A Perfect Game, A Perfect Crime

Evan WinkofskyContributor IJune 3, 2010

Detroit -- With 26 up and 26 down Tigers pitcher Armando Galarraga was one out away from perfection. Something only 20 pitchers in major league history have accomplished.

The Tigers led the Indians 3-0 with shortstop Jason Donald coming to the plate.

He sent a ground ball to Tiger's first basemen Miguel Cabrera, who hesitated just a bit to give Galarraga time to cover first and provided a throw in-time to record the final out.

Galarraga raised his arms ready to receive his teammates in pure exultation. Only to have the moment stripped a split second later.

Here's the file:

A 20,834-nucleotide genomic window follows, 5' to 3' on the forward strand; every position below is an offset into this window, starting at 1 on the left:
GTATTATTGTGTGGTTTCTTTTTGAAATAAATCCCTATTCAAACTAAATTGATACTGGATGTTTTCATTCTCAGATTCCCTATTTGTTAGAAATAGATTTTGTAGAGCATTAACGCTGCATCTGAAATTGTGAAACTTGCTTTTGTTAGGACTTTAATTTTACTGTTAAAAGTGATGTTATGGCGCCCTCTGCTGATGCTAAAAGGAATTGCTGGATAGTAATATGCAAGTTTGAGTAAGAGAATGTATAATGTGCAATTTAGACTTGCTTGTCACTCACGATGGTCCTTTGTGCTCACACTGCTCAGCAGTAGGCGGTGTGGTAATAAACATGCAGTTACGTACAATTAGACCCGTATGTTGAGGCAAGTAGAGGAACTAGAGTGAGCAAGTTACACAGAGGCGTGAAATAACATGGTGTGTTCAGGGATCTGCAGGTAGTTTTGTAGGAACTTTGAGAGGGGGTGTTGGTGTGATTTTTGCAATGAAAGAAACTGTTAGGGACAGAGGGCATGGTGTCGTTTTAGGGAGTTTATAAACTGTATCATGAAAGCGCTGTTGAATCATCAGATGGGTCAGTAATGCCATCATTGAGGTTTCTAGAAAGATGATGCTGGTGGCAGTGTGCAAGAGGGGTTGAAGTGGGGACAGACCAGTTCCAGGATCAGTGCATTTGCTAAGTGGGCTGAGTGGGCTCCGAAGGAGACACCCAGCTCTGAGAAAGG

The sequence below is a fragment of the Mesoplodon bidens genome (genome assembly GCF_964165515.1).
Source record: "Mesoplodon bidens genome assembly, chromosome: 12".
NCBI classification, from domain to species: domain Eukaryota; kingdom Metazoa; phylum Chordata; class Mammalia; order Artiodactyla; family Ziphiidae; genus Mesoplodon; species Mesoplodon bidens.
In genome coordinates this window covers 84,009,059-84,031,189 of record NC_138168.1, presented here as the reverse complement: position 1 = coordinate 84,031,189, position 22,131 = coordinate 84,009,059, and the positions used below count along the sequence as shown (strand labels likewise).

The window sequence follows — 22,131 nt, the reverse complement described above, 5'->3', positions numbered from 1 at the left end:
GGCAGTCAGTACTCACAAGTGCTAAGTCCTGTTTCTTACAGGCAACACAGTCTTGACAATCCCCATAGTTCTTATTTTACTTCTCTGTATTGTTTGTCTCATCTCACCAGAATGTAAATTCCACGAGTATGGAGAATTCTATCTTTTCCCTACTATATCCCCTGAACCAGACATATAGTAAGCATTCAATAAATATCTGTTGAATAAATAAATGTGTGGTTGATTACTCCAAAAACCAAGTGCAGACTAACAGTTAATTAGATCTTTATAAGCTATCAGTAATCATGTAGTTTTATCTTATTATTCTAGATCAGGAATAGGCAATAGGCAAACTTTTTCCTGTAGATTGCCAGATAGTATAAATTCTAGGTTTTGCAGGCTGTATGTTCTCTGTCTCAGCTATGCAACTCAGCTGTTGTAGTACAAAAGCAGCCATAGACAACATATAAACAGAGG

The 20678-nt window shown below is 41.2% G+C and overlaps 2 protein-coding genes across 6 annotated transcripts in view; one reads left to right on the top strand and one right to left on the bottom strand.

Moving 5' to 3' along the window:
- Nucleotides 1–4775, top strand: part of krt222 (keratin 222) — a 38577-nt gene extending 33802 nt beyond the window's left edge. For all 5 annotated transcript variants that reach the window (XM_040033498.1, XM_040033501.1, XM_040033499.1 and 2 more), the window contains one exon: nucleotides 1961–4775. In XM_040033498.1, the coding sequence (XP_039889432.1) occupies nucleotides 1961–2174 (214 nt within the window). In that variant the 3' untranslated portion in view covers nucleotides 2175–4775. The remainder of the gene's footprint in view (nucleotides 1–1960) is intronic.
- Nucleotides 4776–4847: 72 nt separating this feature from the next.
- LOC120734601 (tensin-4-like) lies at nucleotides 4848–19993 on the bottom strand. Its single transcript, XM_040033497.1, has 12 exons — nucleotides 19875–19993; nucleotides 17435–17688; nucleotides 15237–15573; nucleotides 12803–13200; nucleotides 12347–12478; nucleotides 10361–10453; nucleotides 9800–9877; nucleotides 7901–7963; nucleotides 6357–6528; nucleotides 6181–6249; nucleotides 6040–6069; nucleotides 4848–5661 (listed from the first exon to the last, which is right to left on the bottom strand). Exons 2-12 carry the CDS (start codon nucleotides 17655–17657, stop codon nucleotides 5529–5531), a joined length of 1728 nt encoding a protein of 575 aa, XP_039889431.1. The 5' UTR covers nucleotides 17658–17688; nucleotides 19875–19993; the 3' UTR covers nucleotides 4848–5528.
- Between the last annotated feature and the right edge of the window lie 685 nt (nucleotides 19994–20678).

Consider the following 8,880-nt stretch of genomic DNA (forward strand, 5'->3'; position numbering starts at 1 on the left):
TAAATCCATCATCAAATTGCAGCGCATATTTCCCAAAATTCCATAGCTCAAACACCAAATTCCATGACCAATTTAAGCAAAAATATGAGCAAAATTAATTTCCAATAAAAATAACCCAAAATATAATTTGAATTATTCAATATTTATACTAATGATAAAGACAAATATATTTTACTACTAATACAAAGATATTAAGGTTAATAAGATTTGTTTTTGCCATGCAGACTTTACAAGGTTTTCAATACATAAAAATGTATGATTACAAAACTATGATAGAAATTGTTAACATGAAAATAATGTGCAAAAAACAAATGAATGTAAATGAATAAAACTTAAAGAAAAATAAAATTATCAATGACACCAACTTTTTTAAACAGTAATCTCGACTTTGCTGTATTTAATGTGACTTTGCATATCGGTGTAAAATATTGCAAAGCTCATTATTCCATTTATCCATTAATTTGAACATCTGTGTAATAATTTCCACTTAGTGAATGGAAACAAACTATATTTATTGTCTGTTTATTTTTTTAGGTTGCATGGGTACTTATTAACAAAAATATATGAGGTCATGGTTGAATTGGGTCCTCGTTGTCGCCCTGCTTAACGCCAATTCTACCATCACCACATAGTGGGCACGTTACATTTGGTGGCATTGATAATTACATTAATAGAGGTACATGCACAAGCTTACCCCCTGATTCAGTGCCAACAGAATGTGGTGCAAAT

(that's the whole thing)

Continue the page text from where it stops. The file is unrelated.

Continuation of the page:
First base umpire Jim Joyce called Donald safe at first and ended a dream shared by every major leaguer to ever step on the mound.

"I feel sad," Galarraga said. "I just watched the replay 20 times and there's no way you can call him safe."

Galarraga's perfect day goes into the stat sheet as a one-hit shutout.

Instant replay clearly showed the throw was in time. A blown call erased a chance at history for the 28 year-old Galarraga.

After the game, Joyce emphatically said he was wrong and later, in tears, hugged Galarraga and apologized.

"It was the biggest call of my career, and I kicked the [stuff] out of it," Joyce said. "I just cost that kid a perfect game."

Instant Replay must be expanded to cover plays on the base paths. Baseball purists can only argue against it for so long.

Times have changed and once again the sport that has such a love affair with the legends of the past has forgotten to keep moving forward.

The Galarraga "incident" is just another log to fuel the fire for Instant Replay... but a log soaked in lighter-fluid.